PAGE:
Not many remember that the original BMW X5 was the vehicle that actually put the ‘Sport’ in Sport Utility Vehicle. When it was launched internationally in 1999, the X5 was the first 4x4 of its kind to use a car-like monocoque body and the first serious attempt by a manufacturer at making a driver’s car out of a high-riding SUV. The resultant vehicle’s excellent driving manners opened up this kind of vehicle to a whole new type of buyer – over the years, BMW has sold 1.3 million X5s worldwide – and it’s why this third-generation X5 looks pretty much the same as before. Why fix what’s not broken, right?
So, what you see when you walk up to it is an X5 that incorporates all of BMW’s current styling cues. The nose is a lot bolder now and, like we first saw in the F30 3-series, incorporates headlights that stretch up to the grille. The kidney grille itself is more prominent, which along with the aggressive-looking bumper, strong contouring on the bonnet and pronounced shoulder line adds to the X5’s more grown-up and purposeful look. At the rear, the new tail-lamps and bumper are subtle changes over the old car, in comparison to the front.
This BMW X5 shares much of its platform with the old car but a lot of it has been thoroughly updated. The body shell is stronger and lighter than before and a lot of working has been done to improve refinement. Transmission noise has been cut down via the front bulkhead, the glasshouse while the wheel-housings have sound deadening too. There are new 7-series-based seats that cut down on vibration and the suspension has been reworked to deal with small bumps better. Most significant of all though is a switch from hydraulically assisted steering to the electric variety.
Climb into the driver’s seat and you can instantly sense the step up in quality. The dashboard is well made and looks rich with its variety of materials and textures, and despite the buttons being a bit too small and fiddly, they still have a nice, tactile feel. The best bit is the intuitive touch pad on top of the iDrive controller. It allows you to access your phone book with just a scribble of your finger (it can read quite well), in addition to the conventional scroll/push function.
The seats are really supportive with good side bolstering and though you are not sat too high off the ground, all-round visibility is quite good. The rear seats, while not overly generous in size, have good cushioning all round and, on long drives, are very comfortable. The rear seats split 40:20:20 and, for India, you can opt for the 5+3 configuration, which makes the X5 a much desired eight-seater. The split tailgate is carried over from before, with the top-half being electrically operated.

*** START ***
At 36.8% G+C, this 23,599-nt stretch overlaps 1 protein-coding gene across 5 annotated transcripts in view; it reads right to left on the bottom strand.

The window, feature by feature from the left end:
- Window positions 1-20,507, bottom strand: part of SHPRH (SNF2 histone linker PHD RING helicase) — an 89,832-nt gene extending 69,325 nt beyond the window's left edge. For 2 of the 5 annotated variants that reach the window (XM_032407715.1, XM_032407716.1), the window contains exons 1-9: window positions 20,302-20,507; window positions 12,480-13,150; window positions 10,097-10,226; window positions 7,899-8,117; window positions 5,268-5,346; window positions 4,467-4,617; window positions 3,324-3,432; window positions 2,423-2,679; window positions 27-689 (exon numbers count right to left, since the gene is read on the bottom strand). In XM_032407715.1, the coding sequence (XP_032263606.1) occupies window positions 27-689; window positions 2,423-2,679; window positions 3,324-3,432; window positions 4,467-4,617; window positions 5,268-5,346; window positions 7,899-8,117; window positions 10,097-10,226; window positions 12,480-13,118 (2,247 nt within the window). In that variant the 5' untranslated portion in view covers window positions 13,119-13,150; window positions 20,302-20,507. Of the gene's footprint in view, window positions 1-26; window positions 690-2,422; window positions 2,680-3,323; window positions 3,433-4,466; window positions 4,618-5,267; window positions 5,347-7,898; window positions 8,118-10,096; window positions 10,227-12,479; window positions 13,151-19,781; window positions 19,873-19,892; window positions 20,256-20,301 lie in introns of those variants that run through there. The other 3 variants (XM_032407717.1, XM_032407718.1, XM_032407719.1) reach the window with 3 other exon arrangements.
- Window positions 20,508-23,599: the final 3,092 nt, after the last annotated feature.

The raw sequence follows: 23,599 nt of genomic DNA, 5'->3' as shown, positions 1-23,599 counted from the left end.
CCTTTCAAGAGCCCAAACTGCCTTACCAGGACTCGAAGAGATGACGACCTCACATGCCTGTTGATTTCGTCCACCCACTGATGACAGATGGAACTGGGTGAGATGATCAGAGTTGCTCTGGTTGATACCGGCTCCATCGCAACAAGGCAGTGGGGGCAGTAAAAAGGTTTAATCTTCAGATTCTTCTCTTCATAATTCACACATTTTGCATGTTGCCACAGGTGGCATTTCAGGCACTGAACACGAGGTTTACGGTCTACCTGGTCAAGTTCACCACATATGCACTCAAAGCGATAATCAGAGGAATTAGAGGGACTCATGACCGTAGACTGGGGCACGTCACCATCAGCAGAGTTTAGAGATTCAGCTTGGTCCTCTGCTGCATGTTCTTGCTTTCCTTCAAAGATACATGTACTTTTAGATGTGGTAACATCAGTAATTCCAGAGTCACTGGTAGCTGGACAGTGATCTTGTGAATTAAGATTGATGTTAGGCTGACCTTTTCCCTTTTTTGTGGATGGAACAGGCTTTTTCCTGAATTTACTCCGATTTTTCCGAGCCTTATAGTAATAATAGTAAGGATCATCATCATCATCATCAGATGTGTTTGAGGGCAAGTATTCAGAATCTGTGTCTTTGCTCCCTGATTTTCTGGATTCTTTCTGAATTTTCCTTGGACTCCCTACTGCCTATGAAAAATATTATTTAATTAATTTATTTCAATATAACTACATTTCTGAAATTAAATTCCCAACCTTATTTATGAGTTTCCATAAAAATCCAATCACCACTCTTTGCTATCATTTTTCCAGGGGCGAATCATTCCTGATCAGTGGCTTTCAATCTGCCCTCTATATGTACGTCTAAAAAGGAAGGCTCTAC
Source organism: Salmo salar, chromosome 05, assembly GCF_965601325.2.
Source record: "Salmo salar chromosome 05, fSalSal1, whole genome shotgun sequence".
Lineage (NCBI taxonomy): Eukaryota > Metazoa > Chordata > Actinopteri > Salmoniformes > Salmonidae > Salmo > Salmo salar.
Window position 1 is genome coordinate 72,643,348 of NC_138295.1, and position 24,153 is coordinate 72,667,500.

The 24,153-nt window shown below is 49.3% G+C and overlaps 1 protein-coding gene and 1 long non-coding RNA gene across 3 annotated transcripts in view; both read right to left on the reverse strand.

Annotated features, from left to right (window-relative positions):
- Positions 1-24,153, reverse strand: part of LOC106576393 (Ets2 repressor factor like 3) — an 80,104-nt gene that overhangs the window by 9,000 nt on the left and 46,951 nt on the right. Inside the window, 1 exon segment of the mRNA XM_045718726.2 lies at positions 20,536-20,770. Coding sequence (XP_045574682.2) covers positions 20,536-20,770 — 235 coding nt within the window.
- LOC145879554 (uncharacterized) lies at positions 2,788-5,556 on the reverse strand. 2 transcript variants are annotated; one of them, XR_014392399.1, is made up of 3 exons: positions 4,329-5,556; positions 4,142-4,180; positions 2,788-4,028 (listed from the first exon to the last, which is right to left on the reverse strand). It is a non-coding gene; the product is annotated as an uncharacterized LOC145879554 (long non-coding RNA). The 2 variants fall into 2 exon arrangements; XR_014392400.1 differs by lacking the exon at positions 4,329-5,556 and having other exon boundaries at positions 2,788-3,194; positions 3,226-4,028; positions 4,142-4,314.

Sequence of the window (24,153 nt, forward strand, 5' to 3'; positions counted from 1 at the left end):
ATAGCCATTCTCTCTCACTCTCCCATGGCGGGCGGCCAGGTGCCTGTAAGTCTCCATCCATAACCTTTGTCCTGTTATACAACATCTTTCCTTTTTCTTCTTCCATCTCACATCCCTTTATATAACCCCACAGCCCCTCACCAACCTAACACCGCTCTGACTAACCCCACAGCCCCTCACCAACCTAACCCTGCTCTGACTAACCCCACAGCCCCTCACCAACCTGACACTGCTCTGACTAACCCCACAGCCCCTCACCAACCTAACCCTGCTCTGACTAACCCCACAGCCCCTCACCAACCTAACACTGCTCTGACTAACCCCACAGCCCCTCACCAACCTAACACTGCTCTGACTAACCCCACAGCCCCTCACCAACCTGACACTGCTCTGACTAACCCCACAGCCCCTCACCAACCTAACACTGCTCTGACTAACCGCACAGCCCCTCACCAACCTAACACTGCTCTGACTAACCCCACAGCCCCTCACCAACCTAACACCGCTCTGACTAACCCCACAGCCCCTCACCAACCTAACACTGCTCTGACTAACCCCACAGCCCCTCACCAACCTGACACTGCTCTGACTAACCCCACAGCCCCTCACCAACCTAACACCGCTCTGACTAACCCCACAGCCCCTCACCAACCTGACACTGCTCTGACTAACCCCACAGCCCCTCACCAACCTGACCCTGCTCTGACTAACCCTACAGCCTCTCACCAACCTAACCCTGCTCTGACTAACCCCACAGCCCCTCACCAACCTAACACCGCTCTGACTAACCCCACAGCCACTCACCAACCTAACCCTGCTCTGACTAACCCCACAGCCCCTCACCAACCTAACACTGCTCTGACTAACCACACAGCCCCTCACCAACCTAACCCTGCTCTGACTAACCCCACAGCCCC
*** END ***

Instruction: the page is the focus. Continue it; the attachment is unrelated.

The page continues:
Lots of small bits and bobs add up to give the new X5 an interior that is more plush than before but it’s not that much of an improvement to put it ahead of, say, a Porsche Cayenne.
For the launch drive, the new BMW X5 was offered with two engines – the xDrive50i, which gets the petrol 4.4-litre V8 that produces 442bhp and the xDrive30d, which is powered by the familiar 3.0-litre straight-six diesel that puts out 254bhp.
Sampling the petrol V8 first through the streets of Vancouver before hitting the Rockies, I am amazed at the responsiveness of this engine. It lunges forward at the tap of the throttle and feels more sportscar than SUV. And despite the use of an aluminium bonnet and plastic fenders, the X5 is quite heavy, at 2175kg, but it never feels that way. The eight-speed gearbox (standard across all X5s), with its quick-acting torque converter, plays a key role in transmitting all that grunt so effectively. Out on open roads, you have more power on tap than you know what to do with and it’s easy to get carried away by its staggering performance. For the record, the 50i will accelerate from 0-100kph in 5.0 seconds.
The 30d is the X5 that will account for over 90 percent of sales in India. It’s incredibly responsive and pulls cleanly from as low as 1700rpm. Though it doesn’t have the explosive performance of the petrol, this diesel has serious punch and pulls like a freight train with one seamless slug of torque. It’s a pity then that this engine isn’t as refined as it should be. There’s a noticeable drone from under the hood, which only disappears when you’re cruising at modest speeds. Again, the eight-speed gearbox works intuitively, smoothly ironing out any bumps in power delivery.
A big improvement is the ride quality, which is fantastic. True, the smooth roads of British Columbia make it hard to judge otherwise but, even on the small imperfections we found, the suspension (even in the stiffest Sport mode) always had an underlying suppleness to it.
The steering too was quite a revelation. Most owners would find it hard to tell that the hydraulic steering has been replaced by an electric one. The steering is pretty feelsome and, at speed, offers lots of feedback and confidence without much of the inertness you would associate with an electrically-assisted unit.
The new X5 will be launched at the Auto Expo next February and is expected to go on sale in March 2014. With its beefed-up looks, improved dynamics and plusher interiors, the X5 has the goods to take a fresh stab at the premium luxury class and, if priced right, come out on top.